Paul Simpson, Chief Executive Officer, CDP, said: “CDP data shows a jump in renewable energy procurement and that motivations are not only environmental but economic. With nearly 90% of companies driven by the economic case for renewables, this demonstrates a fast approaching tipping point in the transition to a zero-carbon economy. These companies prove that energy is becoming a board level issue across the globe and sustainability is essential for future business security. Now, it’s time to tip the balance and make 100% renewable the new normal.”
The report also shows key findings by region:
- In Europe, renewable energy has been the main source of electricity for RE100 members for the second year running. However, the lucrative PPA market is largely untapped; EU policy makers have an opportunity unlock its full potential through the next phase of the Renewable Energy Directive;
- In the US, we have seen a major increase in the use of PPAs by RE100 members, with continued momentum on renewable electricity sourcing by major businesses, despite political uncertainty;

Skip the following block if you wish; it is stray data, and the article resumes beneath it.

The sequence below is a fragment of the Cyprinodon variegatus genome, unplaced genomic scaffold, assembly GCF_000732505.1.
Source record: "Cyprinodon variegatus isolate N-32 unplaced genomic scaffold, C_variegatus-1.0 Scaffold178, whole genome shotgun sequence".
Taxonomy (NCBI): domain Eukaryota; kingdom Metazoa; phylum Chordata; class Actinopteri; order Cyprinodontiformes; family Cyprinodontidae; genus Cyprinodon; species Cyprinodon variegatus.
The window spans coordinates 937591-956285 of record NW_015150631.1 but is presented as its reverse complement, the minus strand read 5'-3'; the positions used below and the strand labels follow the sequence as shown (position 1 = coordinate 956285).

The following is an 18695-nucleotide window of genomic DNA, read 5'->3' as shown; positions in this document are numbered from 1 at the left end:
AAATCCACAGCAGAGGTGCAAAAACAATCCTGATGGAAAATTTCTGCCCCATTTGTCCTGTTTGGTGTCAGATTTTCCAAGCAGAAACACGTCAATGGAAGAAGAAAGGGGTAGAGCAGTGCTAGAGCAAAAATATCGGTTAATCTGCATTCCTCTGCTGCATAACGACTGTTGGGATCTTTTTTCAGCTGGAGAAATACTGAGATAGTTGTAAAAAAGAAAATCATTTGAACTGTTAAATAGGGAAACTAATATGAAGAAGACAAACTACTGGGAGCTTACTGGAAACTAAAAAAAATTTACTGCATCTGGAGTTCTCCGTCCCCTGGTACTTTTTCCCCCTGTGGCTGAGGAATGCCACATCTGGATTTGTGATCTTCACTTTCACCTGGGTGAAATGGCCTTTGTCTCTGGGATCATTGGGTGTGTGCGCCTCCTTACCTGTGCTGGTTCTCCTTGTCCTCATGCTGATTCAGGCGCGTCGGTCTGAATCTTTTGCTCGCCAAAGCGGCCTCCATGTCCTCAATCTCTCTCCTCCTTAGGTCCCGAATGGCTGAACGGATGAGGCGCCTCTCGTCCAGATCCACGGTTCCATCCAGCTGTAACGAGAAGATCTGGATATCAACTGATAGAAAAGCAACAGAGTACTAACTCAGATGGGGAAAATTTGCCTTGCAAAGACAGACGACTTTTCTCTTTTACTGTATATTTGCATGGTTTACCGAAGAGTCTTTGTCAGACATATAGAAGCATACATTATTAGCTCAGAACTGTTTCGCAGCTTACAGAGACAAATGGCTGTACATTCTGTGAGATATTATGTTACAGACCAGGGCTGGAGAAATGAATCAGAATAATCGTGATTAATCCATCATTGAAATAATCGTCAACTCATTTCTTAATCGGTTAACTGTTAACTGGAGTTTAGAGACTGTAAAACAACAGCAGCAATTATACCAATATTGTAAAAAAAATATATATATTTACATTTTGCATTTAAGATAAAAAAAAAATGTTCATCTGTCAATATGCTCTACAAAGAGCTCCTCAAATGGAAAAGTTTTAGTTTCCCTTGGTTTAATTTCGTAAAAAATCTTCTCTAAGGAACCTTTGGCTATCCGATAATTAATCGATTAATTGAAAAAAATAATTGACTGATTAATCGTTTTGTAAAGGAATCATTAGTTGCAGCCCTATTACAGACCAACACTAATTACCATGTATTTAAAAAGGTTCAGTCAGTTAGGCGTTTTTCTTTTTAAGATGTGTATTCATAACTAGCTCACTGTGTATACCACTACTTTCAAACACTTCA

- In India, the amount of renewable electricity consumed by our members has more than tripled, thanks to falling costs. The diversity of ways in which companies are sourcing renewables has also increased.
RE100 now brings together 122 global companies, with a collective revenue of over US$2.75 trillion and operations spanning six continents. Together they represent over 159TWh of demand for renewable electricity – more than enough to power Malaysia, New York State or Poland, and equivalent to the 24th largest electricity demand of all countries.